Alcohol tests and drivers' rights

In today's politically heated society, controversy over rights on roadways has become an increasingly relevant topic. Injustice and the tension between drivers and police officers takes most of the spotlight, but other issues involving drivers' rights are a major topic of debate, as well. In California, few drivers know the details of their rights on the road. Even though legal details can become complex, state laws protect drivers from unneccessary searches and other unlawful procedures. 

ABC 10 News discusses the recent controversy surrounding a Utah nurse who refused to draw the blood of an unconcious patient, which ultimately brought to attention the disagreement over drivers' rights in the country. The patient of the nurse had been in a car accident that left another driver dead, but the nurse claimed that, under hospital policy, she was not allowed to take the blood of patients who had been in accidents. To the nation's shock, the nurse was arrested; debate on the rights of patients and the extent of police intervention has thus taken the media by storm in recent weeks. But what, ABC asks, are drivers' actual rights when it comes to testing for blood alcohol concentration? The report offers the following points:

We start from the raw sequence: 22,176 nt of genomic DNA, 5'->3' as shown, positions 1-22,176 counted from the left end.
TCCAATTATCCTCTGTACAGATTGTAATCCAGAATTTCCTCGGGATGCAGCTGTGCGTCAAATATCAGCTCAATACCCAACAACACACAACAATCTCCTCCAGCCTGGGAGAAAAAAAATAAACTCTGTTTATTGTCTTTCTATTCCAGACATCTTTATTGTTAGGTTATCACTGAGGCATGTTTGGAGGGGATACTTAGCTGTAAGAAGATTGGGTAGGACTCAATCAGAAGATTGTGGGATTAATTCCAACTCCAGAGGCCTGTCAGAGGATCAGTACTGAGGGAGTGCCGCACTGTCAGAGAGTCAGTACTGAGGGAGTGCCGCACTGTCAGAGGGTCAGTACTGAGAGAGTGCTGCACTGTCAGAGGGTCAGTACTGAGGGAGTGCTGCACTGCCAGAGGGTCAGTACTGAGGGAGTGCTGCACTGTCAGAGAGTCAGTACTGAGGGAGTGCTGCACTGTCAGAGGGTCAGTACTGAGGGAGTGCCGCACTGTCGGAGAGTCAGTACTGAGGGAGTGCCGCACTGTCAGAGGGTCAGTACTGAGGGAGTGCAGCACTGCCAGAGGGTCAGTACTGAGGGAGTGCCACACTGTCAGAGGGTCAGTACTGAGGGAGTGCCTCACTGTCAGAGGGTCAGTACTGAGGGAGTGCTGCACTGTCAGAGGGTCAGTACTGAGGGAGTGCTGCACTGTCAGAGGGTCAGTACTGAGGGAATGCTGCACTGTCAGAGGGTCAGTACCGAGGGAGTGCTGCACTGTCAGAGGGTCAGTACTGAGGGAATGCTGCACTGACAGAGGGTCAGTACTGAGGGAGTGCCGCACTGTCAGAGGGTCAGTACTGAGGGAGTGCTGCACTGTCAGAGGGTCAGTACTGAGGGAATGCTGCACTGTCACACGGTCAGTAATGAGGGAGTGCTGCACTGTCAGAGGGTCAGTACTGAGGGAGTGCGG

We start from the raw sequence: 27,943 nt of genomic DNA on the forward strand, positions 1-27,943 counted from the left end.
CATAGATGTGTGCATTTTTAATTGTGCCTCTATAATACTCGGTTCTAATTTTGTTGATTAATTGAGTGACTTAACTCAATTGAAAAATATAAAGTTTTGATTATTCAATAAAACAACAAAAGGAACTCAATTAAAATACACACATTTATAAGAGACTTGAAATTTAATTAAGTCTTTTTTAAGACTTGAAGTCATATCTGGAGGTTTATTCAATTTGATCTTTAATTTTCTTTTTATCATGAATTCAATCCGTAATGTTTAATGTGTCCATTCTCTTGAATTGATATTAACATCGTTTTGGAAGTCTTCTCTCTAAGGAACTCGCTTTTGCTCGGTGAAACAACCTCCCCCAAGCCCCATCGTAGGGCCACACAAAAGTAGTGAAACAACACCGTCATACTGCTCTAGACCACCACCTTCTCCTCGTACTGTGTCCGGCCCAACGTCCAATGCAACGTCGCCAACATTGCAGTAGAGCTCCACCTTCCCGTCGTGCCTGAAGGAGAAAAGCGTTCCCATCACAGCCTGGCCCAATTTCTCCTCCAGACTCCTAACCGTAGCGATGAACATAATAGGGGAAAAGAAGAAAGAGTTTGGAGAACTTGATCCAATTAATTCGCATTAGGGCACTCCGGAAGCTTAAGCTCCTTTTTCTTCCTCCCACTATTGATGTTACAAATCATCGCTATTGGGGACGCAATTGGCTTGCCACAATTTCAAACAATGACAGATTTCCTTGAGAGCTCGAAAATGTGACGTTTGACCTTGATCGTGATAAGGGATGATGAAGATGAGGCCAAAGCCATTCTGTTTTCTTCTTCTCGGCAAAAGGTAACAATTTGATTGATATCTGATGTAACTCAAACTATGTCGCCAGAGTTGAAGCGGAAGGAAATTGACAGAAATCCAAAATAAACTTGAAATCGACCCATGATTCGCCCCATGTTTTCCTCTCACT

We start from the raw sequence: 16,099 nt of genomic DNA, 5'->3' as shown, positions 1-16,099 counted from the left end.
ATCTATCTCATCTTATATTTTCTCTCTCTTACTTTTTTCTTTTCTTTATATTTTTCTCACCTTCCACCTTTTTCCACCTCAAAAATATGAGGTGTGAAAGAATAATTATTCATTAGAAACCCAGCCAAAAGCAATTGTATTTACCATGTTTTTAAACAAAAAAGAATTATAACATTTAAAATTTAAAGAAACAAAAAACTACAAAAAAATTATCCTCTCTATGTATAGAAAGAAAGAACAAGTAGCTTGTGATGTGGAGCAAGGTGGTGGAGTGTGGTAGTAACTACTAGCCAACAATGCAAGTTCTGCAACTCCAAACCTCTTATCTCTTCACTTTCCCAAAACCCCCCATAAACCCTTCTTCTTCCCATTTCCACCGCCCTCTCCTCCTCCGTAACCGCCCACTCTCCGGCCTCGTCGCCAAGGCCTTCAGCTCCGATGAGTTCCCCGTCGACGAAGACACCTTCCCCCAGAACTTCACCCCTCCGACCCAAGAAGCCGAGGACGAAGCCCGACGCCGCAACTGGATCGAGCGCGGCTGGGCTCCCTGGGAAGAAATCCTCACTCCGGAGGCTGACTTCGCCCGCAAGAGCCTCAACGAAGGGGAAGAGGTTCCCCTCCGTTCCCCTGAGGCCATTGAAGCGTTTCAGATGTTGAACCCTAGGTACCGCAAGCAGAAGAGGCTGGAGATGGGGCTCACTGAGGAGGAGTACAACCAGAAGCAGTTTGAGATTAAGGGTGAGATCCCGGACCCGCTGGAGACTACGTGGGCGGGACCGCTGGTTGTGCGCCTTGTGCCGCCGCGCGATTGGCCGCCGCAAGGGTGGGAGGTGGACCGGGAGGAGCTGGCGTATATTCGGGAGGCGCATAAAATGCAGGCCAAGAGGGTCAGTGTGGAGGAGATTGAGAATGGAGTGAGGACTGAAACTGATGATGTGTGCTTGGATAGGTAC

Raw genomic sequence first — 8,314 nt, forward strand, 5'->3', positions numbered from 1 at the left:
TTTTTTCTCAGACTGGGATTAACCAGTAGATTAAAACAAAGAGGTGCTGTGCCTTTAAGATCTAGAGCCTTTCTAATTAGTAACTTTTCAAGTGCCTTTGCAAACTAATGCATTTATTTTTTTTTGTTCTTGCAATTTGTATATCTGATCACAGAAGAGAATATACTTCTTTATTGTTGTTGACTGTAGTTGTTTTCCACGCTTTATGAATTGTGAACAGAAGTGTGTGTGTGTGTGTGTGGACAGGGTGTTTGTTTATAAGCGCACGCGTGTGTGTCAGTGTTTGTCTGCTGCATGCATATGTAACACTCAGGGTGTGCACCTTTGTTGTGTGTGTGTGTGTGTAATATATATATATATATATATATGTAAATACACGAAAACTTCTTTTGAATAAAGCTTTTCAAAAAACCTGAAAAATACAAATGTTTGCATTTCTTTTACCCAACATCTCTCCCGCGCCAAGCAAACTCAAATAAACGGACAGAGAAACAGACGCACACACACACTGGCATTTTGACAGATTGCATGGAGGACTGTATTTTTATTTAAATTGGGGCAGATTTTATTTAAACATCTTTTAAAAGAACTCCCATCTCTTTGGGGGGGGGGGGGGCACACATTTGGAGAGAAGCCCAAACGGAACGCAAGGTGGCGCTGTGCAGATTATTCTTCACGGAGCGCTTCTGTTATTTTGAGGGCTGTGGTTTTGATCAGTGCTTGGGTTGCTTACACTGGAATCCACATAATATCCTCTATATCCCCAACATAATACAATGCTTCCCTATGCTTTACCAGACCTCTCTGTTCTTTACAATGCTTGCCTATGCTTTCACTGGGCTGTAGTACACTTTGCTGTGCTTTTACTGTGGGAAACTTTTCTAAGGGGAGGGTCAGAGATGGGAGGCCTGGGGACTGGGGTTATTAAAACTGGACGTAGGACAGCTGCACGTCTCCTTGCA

• The Fourth Amendment protects citizens from unlawful searches -- warrants may only take place upon probable cause